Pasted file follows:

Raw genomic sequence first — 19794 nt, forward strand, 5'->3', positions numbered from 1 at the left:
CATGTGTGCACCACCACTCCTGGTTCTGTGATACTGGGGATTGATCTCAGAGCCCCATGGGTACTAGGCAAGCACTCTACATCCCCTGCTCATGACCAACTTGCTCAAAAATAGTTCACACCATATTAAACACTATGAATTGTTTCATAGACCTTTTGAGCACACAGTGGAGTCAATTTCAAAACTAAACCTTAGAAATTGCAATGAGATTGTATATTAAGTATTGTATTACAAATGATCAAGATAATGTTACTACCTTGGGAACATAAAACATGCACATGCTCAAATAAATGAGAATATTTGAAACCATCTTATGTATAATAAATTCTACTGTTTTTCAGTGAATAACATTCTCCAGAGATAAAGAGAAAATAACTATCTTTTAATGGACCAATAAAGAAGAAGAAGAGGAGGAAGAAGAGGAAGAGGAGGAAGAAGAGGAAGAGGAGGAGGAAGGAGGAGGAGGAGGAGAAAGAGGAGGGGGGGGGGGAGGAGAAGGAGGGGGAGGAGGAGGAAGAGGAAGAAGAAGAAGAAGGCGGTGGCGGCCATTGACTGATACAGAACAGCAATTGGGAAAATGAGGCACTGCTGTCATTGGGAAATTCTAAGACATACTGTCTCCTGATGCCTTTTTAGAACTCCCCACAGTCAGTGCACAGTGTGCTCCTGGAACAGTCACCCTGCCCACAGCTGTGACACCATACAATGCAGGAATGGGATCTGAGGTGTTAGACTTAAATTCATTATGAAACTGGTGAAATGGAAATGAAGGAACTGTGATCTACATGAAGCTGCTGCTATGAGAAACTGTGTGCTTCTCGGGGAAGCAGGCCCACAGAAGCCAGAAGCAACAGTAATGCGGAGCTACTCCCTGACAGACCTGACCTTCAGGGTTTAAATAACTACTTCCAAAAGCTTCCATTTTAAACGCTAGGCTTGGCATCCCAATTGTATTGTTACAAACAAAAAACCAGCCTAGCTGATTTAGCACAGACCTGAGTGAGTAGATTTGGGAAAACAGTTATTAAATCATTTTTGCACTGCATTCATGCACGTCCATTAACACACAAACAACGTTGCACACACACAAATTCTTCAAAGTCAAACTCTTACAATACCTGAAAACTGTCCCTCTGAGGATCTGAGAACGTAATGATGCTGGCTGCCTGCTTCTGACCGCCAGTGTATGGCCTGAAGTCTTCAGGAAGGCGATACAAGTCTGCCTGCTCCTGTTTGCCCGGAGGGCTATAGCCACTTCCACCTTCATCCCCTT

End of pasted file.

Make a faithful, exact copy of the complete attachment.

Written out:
Raw genomic sequence first — 19794 nt, forward strand, 5'->3', positions numbered from 1 at the left:
CATGTGTGCACCACCACTCCTGGTTCTGTGATACTGGGGATTGATCTCAGAGCCCCATGGGTACTAGGCAAGCACTCTACATCCCCTGCTCATGACCAACTTGCTCAAAAATAGTTCACACCATATTAAACACTATGAATTGTTTCATAGACCTTTTGAGCACACAGTGGAGTCAATTTCAAAACTAAACCTTAGAAATTGCAATGAGATTGTATATTAAGTATTGTATTACAAATGATCAAGATAATGTTACTACCTTGGGAACATAAAACATGCACATGCTCAAATAAATGAGAATATTTGAAACCATCTTATGTATAATAAATTCTACTGTTTTTCAGTGAATAACATTCTCCAGAGATAAAGAGAAAATAACTATCTTTTAATGGACCAATAAAGAAGAAGAAGAGGAGGAAGAAGAGGAAGAGGAGGAAGAAGAGGAAGAGGAGGAGGAAGGAGGAGGAGGAGGAGAAAGAGGAGGGGGGGGGGGAGGAGAAGGAGGGGGAGGAGGAGGAAGAGGAAGAAGAAGAAGAAGGCGGTGGCGGCCATTGACTGATACAGAACAGCAATTGGGAAAATGAGGCACTGCTGTCATTGGGAAATTCTAAGACATACTGTCTCCTGATGCCTTTTTAGAACTCCCCACAGTCAGTGCACAGTGTGCTCCTGGAACAGTCACCCTGCCCACAGCTGTGACACCATACAATGCAGGAATGGGATCTGAGGTGTTAGACTTAAATTCATTATGAAACTGGTGAAATGGAAATGAAGGAACTGTGATCTACATGAAGCTGCTGCTATGAGAAACTGTGTGCTTCTCGGGGAAGCAGGCCCACAGAAGCCAGAAGCAACAGTAATGCGGAGCTACTCCCTGACAGACCTGACCTTCAGGGTTTAAATAACTACTTCCAAAAGCTTCCATTTTAAACGCTAGGCTTGGCATCCCAATTGTATTGTTACAAACAAAAAACCAGCCTAGCTGATTTAGCACAGACCTGAGTGAGTAGATTTGGGAAAACAGTTATTAAATCATTTTTGCACTGCATTCATGCACGTCCATTAACACACAAACAACGTTGCACACACACAAATTCTTCAAAGTCAAACTCTTACAATACCTGAAAACTGTCCCTCTGAGGATCTGAGAACGTAATGATGCTGGCTGCCTGCTTCTGACCGCCAGTGTATGGCCTGAAGTCTTCAGGAAGGCGATACAAGTCTGCCTGCTCCTGTTTGCCCGGAGGGCTATAGCCACTTCCACCTTCATCCCCTT